Annex Summarising survey of the ‘checklist of considerations’

© EMGO-Institute 1997
Copy the results of the preceding pages, as far as applicable.
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A.1.6Is an intentionally curative treatment indicated for this patient?
□ yes, indicated□ I don't know□ no, not indicated
A physician is not compelled to act if this is not medically effective. Moreover, a request to treat can not be honoured if the treatment at issue is not in agreement with the medical professional standards. According to - among others - CAL,7 8 starting a treatment is undesirable if it is considered to be not medically effective, irrespective the wishes and opinions of the patient and other persons involved.
There should be a dialogue, however, with the nursing staff and the patient's representative(s), explaning the undesirability of installing treatment which is not effective.
A.2.3How physically and/or psychically burdensome would the total curative treatment - antibiotics and (re)hydration - be for the patient?
□ very burdensome□ somewhat burdensome□ not or little burdensome
When choosing the best treatment, beside the medical effectivity, the burden of treatment plays a part.
B.1.4Is the patient sufficiently mentally competent, and if so, what treatment does the patient want?
□ insufficiently competent□ sufficiently competent, wants curative treatment□ sufficiently competent, wants palliative treatment
In this situation, merely the present wish of the patient applies and the rules for informed consent must be adhered to. Neither a living will, nor family nor representative(s) play a role in the decision process.
B.2.9What is the purport of the living will?
□ unclear/absent□ patient wants curative treatment□ patient wants palliative treatment
In the WGBO(Dutch law) a negative living will has been given a legal status. A physician is compelled to follow the will when the patient does not wish a curative treatment, unless there are sufficient grounds (as mentioned in B.2.5–B.2.8) not to do so.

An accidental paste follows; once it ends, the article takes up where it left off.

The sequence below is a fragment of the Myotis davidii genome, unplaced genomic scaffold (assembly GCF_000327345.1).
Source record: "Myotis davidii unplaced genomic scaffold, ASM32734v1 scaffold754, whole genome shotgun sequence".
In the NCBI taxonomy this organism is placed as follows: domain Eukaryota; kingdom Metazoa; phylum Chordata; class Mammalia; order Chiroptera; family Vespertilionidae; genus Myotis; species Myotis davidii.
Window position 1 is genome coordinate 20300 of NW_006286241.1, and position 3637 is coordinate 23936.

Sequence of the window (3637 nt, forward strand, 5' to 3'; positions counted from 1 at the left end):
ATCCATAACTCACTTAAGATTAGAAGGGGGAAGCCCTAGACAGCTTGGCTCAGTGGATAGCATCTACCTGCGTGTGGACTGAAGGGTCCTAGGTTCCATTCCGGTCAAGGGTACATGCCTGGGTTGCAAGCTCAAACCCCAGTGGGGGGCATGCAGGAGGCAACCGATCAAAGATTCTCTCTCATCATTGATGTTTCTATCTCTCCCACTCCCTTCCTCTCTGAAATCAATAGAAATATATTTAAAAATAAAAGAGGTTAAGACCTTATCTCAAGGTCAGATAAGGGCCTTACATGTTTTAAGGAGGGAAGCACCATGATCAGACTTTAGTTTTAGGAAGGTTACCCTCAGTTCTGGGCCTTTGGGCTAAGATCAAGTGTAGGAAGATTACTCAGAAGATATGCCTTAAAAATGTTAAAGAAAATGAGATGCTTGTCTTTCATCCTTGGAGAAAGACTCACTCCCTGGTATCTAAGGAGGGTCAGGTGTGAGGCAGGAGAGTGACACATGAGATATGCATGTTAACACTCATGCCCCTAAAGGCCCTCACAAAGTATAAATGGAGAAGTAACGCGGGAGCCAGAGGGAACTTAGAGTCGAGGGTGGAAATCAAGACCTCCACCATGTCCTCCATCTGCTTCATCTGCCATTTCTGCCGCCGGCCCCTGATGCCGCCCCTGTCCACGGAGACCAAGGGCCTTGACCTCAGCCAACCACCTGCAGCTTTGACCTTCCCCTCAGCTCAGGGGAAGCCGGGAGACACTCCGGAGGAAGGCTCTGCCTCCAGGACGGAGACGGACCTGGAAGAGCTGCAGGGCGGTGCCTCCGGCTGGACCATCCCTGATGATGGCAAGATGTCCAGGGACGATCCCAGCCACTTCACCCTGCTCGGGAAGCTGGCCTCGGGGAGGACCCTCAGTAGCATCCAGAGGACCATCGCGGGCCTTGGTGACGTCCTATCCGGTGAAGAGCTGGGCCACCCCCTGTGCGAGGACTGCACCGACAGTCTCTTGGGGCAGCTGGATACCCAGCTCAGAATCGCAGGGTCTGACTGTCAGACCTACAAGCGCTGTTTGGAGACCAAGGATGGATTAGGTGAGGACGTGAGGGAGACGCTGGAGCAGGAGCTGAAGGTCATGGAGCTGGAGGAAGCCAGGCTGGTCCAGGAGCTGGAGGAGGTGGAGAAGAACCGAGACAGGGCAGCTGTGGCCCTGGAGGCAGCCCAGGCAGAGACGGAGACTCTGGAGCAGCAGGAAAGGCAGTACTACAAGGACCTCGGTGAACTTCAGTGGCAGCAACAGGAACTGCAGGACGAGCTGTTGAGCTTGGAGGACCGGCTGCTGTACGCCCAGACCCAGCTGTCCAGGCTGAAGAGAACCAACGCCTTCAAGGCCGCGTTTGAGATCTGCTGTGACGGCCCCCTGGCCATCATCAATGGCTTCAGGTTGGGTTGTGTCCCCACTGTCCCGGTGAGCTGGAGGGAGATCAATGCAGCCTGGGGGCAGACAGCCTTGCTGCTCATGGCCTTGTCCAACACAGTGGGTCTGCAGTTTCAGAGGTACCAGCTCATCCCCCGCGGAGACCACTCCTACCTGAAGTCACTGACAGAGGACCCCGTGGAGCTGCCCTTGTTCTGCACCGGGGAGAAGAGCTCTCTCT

As a rule, there should be a dialogue with the nursing staff and the patient's representative(s). The living will, however, is decisive.
B.3.9What is the purport of the reconstruction of the patient's will according to the representative(s)?
□ absent/doubt/opposing opinions□ intentionally curative treatment□ palliative treatment
According to the WGBO, appointed as well as unappointed representatives have the authority to take decisions on the patient's behalf. The physician, however, retains his or her responsibility to test these decisions for medical effectiveness, and whether the representatives are actually reconstructing the wish of the patient (which has been tested in part B.3).
B.4.7What is the purport of the reconstructed patient's wish according to the other involved professional carers?
□ doubt/opposing opinions□ intentionally curative treatment□ palliative treatment
The nursing staff and other (para)medics are not authorized to make decisions. The treating physician retains this responsibility.
C.5Which treatment seems to be in the patient's best interest?
□ doubt/opposing opinions□ intentionally curative treatment□ palliative treatment
Finally, the physician bases his or her choice of the treatment on what is in the patient's best interest.